Before we dive in, let’s discuss what we mean by freemium platforms.
A freemium platform is one with a base or basic service offered to a customer at no cost. These services then typically offer some kind of premium product or membership that grants the customer more access or a less intrusive ad experience for a monetary price.
A perfect example of this is the music platform Spotify.
Spotify has a free version that anyone can use, but it comes with a lot of restrictions.
For starters, free Spotify has ads every so often, just like a regular terrestrial radio station. It also only allows free users to skip six songs per hour. The premium version of Spotify allows for unlimited access, including as many skips as you want. You’re also not subject to any advertisements.
Spotify launched as a free service in 2006 and started adding premium services as it went. In 2019, the company generated a profit for the first time.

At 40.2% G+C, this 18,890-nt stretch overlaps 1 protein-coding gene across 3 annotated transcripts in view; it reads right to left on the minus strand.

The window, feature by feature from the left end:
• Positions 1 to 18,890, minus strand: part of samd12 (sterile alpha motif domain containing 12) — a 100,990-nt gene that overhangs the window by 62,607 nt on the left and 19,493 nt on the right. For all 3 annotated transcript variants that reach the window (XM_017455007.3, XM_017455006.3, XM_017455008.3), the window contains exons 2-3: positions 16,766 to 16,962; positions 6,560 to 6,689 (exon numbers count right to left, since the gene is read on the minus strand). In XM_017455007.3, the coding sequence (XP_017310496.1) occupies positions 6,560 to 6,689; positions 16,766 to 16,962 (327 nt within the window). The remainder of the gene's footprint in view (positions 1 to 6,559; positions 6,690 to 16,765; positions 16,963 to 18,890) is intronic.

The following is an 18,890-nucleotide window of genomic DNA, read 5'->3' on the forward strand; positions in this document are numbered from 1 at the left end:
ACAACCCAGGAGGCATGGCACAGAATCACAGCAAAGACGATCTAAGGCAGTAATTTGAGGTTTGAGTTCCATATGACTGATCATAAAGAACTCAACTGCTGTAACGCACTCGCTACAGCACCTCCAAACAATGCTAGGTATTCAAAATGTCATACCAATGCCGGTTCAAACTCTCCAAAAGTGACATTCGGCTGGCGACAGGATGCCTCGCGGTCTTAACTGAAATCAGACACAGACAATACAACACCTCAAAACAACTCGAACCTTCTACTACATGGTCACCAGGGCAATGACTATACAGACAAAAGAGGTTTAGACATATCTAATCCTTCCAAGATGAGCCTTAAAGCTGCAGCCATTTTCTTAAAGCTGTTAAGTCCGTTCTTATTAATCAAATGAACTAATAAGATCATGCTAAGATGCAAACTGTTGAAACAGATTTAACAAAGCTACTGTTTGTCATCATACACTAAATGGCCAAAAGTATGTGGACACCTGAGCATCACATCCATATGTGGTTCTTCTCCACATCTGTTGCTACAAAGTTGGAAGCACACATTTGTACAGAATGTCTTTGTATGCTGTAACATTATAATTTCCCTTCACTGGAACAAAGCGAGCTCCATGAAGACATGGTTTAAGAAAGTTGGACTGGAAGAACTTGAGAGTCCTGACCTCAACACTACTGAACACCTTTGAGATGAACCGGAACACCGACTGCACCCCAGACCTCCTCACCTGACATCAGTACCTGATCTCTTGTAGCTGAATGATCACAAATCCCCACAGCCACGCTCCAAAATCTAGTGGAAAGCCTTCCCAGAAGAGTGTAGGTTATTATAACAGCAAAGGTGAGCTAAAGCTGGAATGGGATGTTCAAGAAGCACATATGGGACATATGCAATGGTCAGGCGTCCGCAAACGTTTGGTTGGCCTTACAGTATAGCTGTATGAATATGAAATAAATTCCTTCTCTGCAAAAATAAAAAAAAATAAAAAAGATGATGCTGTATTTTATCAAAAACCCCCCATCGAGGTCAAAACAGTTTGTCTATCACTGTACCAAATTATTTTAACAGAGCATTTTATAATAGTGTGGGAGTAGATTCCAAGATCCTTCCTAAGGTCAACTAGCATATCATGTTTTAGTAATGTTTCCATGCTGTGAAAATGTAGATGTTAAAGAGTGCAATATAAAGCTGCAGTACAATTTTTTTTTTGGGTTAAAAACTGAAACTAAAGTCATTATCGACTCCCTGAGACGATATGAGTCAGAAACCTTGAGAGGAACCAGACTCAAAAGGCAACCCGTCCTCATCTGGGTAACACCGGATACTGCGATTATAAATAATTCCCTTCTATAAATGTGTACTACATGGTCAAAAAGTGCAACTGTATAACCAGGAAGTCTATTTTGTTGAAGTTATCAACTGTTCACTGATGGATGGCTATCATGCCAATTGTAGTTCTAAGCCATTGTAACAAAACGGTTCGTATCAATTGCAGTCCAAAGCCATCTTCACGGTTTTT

Then there are companies like Dropbox. It offers online storage to customers at no cost — but the kicker is that it doesn’t offer a whole lot of storage. By upgrading to a paid subscription, you get access to more space.
Chase established itself as a great bank for college students by using a freemium model. The bank offers a basic savings account and, while it normally charges a fee for small balances, the account is free to anyone with a linked college checking account for overdraft protection.
You’re probably assuming that the bulk of these companies’ profits come from premium upselling, and that’s not wrong. But there are many ways to create value from freemium customers without going after their money.
Let’s go through them now.